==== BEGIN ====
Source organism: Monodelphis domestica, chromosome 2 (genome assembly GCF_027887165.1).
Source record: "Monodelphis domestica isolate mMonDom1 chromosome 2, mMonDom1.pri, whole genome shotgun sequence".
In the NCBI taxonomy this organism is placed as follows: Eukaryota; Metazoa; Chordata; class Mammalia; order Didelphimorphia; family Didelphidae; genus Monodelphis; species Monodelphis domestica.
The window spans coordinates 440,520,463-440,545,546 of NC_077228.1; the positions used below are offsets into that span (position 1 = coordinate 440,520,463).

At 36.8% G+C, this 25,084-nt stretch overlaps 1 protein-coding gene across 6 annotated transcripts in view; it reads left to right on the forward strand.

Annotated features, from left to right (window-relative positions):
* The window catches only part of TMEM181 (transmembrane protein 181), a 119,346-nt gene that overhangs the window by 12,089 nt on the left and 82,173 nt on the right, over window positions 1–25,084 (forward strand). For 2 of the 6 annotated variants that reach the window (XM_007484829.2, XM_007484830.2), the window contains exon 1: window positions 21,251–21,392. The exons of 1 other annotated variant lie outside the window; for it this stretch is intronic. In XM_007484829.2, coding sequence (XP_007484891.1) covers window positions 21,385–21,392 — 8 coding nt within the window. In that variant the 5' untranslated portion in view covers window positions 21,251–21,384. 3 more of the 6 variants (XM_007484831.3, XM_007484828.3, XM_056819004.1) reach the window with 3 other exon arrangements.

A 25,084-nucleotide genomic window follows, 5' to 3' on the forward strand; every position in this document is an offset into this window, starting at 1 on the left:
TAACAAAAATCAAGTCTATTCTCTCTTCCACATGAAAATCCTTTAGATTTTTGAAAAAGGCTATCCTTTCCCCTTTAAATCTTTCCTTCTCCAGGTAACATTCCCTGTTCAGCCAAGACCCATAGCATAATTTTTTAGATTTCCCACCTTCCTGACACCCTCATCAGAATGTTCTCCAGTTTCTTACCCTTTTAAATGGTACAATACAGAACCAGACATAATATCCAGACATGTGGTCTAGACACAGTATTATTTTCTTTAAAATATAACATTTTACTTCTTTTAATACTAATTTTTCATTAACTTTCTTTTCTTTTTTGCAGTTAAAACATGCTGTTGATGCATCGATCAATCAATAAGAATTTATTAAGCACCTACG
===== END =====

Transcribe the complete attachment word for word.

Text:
Source organism: Monodelphis domestica, chromosome 2 (genome assembly GCF_027887165.1).
Source record: "Monodelphis domestica isolate mMonDom1 chromosome 2, mMonDom1.pri, whole genome shotgun sequence".
In the NCBI taxonomy this organism is placed as follows: Eukaryota; Metazoa; Chordata; class Mammalia; order Didelphimorphia; family Didelphidae; genus Monodelphis; species Monodelphis domestica.
The window spans coordinates 440,520,463-440,545,546 of NC_077228.1; the positions used below are offsets into that span (position 1 = coordinate 440,520,463).

At 36.8% G+C, this 25,084-nt stretch overlaps 1 protein-coding gene across 6 annotated transcripts in view; it reads left to right on the forward strand.

Annotated features, from left to right (window-relative positions):
* The window catches only part of TMEM181 (transmembrane protein 181), a 119,346-nt gene that overhangs the window by 12,089 nt on the left and 82,173 nt on the right, over window positions 1–25,084 (forward strand). For 2 of the 6 annotated variants that reach the window (XM_007484829.2, XM_007484830.2), the window contains exon 1: window positions 21,251–21,392. The exons of 1 other annotated variant lie outside the window; for it this stretch is intronic. In XM_007484829.2, coding sequence (XP_007484891.1) covers window positions 21,385–21,392 — 8 coding nt within the window. In that variant the 5' untranslated portion in view covers window positions 21,251–21,384. 3 more of the 6 variants (XM_007484831.3, XM_007484828.3, XM_056819004.1) reach the window with 3 other exon arrangements.

A 25,084-nucleotide genomic window follows, 5' to 3' on the forward strand; every position in this document is an offset into this window, starting at 1 on the left:
TAACAAAAATCAAGTCTATTCTCTCTTCCACATGAAAATCCTTTAGATTTTTGAAAAAGGCTATCCTTTCCCCTTTAAATCTTTCCTTCTCCAGGTAACATTCCCTGTTCAGCCAAGACCCATAGCATAATTTTTTAGATTTCCCACCTTCCTGACACCCTCATCAGAATGTTCTCCAGTTTCTTACCCTTTTAAATGGTACAATACAGAACCAGACATAATATCCAGACATGTGGTCTAGACACAGTATTATTTTCTTTAAAATATAACATTTTACTTCTTTTAATACTAATTTTTCATTAACTTTCTTTTCTTTTTTGCAGTTAAAACATGCTGTTGATGCATCGATCAATCAATAAGAATTTATTAAGCACCTACG